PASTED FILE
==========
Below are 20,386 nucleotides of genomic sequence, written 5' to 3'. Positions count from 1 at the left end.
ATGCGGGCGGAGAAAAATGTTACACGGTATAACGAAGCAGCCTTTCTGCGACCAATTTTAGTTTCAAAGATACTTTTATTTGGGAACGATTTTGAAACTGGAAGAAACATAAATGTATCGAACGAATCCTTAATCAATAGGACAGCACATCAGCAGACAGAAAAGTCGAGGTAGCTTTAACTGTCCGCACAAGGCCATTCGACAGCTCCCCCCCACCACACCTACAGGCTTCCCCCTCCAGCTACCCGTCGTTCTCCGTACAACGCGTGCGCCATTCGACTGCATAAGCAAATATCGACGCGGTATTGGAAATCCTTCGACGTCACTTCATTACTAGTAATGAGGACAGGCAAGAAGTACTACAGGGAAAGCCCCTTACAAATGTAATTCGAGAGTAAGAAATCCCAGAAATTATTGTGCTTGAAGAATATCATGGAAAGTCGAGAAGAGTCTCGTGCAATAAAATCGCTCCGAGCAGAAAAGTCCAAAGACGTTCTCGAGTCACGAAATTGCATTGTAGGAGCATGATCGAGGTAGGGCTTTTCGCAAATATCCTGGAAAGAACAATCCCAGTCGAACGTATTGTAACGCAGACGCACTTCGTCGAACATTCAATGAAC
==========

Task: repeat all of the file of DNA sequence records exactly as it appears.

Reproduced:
Below are 20,386 nucleotides of genomic sequence, written 5' to 3'. Positions count from 1 at the left end.
ATGCGGGCGGAGAAAAATGTTACACGGTATAACGAAGCAGCCTTTCTGCGACCAATTTTAGTTTCAAAGATACTTTTATTTGGGAACGATTTTGAAACTGGAAGAAACATAAATGTATCGAACGAATCCTTAATCAATAGGACAGCACATCAGCAGACAGAAAAGTCGAGGTAGCTTTAACTGTCCGCACAAGGCCATTCGACAGCTCCCCCCCACCACACCTACAGGCTTCCCCCTCCAGCTACCCGTCGTTCTCCGTACAACGCGTGCGCCATTCGACTGCATAAGCAAATATCGACGCGGTATTGGAAATCCTTCGACGTCACTTCATTACTAGTAATGAGGACAGGCAAGAAGTACTACAGGGAAAGCCCCTTACAAATGTAATTCGAGAGTAAGAAATCCCAGAAATTATTGTGCTTGAAGAATATCATGGAAAGTCGAGAAGAGTCTCGTGCAATAAAATCGCTCCGAGCAGAAAAGTCCAAAGACGTTCTCGAGTCACGAAATTGCATTGTAGGAGCATGATCGAGGTAGGGCTTTTCGCAAATATCCTGGAAAGAACAATCCCAGTCGAACGTATTGTAACGCAGACGCACTTCGTCGAACATTCAATGAAC